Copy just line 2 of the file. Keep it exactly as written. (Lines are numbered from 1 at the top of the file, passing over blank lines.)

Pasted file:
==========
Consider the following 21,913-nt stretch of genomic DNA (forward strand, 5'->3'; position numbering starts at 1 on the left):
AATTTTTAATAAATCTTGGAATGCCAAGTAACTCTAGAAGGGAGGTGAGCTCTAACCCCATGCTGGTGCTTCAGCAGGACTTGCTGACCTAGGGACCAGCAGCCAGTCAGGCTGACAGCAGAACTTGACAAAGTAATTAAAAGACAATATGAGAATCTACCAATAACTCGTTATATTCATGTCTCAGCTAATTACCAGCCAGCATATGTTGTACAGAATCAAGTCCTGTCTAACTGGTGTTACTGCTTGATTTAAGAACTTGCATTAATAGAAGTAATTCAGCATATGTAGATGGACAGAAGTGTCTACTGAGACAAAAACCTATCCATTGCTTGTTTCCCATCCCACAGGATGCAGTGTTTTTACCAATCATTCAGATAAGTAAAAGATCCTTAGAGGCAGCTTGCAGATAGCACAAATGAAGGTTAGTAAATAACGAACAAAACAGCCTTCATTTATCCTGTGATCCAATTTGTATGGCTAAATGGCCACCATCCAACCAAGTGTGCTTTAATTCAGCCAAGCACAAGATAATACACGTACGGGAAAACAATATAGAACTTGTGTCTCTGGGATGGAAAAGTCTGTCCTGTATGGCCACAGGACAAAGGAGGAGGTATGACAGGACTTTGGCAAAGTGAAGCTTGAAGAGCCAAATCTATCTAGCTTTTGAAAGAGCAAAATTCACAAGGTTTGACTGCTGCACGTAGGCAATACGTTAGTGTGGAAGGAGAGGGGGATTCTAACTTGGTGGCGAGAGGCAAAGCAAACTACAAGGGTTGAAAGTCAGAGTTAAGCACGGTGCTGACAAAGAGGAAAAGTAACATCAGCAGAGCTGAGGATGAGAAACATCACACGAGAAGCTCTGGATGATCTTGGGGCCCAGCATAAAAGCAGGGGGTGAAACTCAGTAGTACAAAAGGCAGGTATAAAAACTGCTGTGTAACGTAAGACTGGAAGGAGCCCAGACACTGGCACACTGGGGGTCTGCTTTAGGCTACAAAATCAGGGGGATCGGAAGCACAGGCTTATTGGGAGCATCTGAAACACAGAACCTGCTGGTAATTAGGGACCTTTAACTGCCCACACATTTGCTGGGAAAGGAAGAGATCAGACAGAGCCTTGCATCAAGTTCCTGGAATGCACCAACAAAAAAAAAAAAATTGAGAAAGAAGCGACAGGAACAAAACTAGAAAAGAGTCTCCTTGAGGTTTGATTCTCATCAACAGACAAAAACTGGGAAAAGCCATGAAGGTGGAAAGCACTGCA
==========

AATTTTTAATAAATCTTGGAATGCCAAGTAACTCTAGAAGGGAGGTGAGCTCTAACCCCATGCTGGTGCTTCAGCAGGACTTGCTGACCTAGGGACCAGCAGCCAGTCAGGCTGACAGCAGAACTTGACAAAGTAATTAAAAGACAATATGAGAATCTACCAATAACTCGTTATATTCATGTCTCAGCTAATTACCAGCCAGCATATGTTGTACAGAATCAAGTCCTGTCTAACTGGTGTTACTGCTTGATTTAAGAACTTGCATTAATAGAAGTAATTCAGCATATGTAGATGGACAGAAGTGTCTACTGAGACAAAAACCTATCCATTGCTTGTTTCCCATCCCACAGGATGCAGTGTTTTTACCAATCATTCAGATAAGTAAAAGATCCTTAGAGGCAGCTTGCAGATAGCACAAATGAAGGTTAGTAAATAACGAACAAAACAGCCTTCATTTATCCTGTGATCCAATTTGTATGGCTAAATGGCCACCATCCAACCAAGTGTGCTTTAATTCAGCCAAGCACAAGATAATACACGTACGGGAAAACAATATAGAACTTGTGTCTCTGGGATGGAAAAGTCTGTCCTGTATGGCCACAGGACAAAGGAGGAGGTATGACAGGACTTTGGCAAAGTGAAGCTTGAAGAGCCAAATCTATCTAGCTTTTGAAAGAGCAAAATTCACAAGGTTTGACTGCTGCACGTAGGCAATACGTTAGTGTGGAAGGAGAGGGGGATTCTAACTTGGTGGCGAGAGGCAAAGCAAACTACAAGGGTTGAAAGTCAGAGTTAAGCACGGTGCTGACAAAGAGGAAAAGTAACATCAGCAGAGCTGAGGATGAGAAACATCACACGAGAAGCTCTGGATGATCTTGGGGCCCAGCATAAAAGCAGGGGGTGAAACTCAGTAGTACAAAAGGCAGGTATAAAAACTGCTGTGTAACGTAAGACTGGAAGGAGCCCAGACACTGGCACACTGGGGGTCTGCTTTAGGCTACAAAATCAGGGGGATCGGAAGCACAGGCTTATTGGGAGCATCTGAAACACAGAACCTGCTGGTAATTAGGGACCTTTAACTGCCCACACATTTGCTGGGAAAGGAAGAGATCAGACAGAGCCTTGCATCAAGTTCCTGGAATGCACCAACAAAAAAAAAAAAATTGAGAAAGAAGCGACAGGAACAAAACTAGAAAAGAGTCTCCTTGAGGTTTGATTCTCATCAACAGACAAAAACTGGGAAAAGCCATGAAGGTGGAAAGCACTGCA